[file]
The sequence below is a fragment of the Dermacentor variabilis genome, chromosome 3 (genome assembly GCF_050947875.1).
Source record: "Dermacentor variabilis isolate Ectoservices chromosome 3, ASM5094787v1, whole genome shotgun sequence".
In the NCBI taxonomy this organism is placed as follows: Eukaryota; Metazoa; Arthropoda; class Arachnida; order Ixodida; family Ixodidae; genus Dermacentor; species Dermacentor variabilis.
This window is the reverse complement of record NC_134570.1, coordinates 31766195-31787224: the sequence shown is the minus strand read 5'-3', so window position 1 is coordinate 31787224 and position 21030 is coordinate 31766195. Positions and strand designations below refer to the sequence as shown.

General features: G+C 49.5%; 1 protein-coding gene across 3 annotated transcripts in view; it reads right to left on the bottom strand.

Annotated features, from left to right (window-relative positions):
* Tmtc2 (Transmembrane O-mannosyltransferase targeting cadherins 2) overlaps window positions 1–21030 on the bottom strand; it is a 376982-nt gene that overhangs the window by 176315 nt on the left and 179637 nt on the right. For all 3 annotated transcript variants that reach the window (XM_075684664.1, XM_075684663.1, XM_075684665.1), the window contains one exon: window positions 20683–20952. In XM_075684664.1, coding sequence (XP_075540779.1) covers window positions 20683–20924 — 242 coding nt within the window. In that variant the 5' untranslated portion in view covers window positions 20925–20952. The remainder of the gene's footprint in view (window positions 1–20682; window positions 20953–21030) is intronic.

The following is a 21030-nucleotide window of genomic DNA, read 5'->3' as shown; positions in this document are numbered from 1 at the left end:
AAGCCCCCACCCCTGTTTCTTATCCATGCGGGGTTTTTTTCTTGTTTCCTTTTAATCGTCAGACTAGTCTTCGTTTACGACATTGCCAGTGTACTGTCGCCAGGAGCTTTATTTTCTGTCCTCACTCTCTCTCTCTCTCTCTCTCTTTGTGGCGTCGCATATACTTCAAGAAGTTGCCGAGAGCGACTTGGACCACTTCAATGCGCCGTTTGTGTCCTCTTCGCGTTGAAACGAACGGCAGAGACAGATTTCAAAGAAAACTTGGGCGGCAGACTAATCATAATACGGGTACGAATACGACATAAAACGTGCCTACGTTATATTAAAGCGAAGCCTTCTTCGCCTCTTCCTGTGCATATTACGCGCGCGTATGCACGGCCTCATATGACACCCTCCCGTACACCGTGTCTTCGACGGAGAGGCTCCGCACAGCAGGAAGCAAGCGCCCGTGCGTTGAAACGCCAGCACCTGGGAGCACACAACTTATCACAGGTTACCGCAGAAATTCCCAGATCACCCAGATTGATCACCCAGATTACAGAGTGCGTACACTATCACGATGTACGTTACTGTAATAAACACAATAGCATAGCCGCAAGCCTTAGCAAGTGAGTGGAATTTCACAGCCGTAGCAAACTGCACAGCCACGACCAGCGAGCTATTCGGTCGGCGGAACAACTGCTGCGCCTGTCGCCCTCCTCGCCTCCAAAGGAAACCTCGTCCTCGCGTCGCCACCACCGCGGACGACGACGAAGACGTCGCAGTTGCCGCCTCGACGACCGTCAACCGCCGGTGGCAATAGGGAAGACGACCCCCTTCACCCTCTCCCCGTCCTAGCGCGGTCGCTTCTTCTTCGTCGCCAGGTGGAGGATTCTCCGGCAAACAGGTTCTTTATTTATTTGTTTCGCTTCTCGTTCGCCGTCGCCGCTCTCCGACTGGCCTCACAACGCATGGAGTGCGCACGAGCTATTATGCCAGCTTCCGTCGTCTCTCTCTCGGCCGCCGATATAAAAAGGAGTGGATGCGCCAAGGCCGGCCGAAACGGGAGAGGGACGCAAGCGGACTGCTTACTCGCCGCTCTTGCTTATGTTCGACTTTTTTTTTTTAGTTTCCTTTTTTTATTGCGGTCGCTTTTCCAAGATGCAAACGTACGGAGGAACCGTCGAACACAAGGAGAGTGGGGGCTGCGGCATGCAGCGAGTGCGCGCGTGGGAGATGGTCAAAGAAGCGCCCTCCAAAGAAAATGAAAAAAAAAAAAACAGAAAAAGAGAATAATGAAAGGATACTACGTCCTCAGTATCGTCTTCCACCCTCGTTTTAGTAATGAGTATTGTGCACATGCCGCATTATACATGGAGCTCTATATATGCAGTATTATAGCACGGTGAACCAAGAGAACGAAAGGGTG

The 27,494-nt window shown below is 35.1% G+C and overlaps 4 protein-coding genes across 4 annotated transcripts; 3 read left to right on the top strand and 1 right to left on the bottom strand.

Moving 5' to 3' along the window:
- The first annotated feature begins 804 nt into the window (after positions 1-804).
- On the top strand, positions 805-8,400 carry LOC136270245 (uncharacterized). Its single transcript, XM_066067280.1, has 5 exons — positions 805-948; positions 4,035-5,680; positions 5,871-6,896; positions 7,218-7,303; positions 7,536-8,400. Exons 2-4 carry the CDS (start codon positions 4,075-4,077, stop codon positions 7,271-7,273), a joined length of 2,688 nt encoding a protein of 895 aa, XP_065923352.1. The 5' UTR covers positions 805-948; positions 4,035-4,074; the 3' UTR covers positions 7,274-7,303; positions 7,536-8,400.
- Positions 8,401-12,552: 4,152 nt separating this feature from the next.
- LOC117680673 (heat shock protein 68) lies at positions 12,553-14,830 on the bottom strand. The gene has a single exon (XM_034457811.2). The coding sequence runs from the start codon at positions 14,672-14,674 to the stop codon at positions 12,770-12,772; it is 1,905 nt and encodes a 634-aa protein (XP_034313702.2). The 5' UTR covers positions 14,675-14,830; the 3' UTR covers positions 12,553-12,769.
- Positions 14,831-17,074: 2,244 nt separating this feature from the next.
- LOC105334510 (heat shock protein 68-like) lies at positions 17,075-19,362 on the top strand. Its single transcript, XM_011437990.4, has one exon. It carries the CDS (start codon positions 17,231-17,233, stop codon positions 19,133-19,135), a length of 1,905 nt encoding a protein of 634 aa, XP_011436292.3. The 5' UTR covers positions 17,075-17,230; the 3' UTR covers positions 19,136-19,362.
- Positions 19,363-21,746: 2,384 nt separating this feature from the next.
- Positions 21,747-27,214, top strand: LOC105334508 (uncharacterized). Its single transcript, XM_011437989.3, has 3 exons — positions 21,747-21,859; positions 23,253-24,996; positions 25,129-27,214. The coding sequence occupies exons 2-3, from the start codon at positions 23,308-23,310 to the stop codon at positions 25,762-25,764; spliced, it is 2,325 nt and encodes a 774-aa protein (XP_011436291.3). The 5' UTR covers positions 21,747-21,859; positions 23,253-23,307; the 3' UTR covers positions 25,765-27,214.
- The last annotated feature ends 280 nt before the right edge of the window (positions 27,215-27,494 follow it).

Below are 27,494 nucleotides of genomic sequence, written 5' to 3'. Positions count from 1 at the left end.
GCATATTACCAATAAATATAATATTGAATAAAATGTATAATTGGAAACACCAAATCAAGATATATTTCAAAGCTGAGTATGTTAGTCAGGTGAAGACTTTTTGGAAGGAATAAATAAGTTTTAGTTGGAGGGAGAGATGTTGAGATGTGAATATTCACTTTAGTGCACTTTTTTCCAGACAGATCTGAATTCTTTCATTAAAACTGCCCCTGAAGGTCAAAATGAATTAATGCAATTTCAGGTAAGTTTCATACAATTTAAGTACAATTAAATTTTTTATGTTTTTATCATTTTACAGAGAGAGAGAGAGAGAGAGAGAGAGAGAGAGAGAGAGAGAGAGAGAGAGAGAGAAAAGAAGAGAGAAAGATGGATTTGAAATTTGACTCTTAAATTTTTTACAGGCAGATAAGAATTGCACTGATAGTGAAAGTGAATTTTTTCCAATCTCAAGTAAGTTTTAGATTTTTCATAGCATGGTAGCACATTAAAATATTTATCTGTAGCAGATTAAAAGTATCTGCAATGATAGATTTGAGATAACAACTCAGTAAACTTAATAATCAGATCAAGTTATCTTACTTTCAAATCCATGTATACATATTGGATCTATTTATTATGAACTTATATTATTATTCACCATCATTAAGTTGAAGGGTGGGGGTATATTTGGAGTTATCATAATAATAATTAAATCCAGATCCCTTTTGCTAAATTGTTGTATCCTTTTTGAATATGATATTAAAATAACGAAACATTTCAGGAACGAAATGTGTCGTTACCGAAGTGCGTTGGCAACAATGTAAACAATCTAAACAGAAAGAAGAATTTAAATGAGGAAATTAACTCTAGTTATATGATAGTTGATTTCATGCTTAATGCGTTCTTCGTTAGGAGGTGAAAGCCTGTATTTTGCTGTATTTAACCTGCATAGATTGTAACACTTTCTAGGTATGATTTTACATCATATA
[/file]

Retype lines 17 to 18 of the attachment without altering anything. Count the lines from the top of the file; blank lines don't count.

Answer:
- LOC105334510 (heat shock protein 68-like) lies at positions 17,075-19,362 on the top strand. Its single transcript, XM_011437990.4, has one exon. It carries the CDS (start codon positions 17,231-17,233, stop codon positions 19,133-19,135), a length of 1,905 nt encoding a protein of 634 aa, XP_011436292.3. The 5' UTR covers positions 17,075-17,230; the 3' UTR covers positions 19,136-19,362.
- Positions 19,363-21,746: 2,384 nt separating this feature from the next.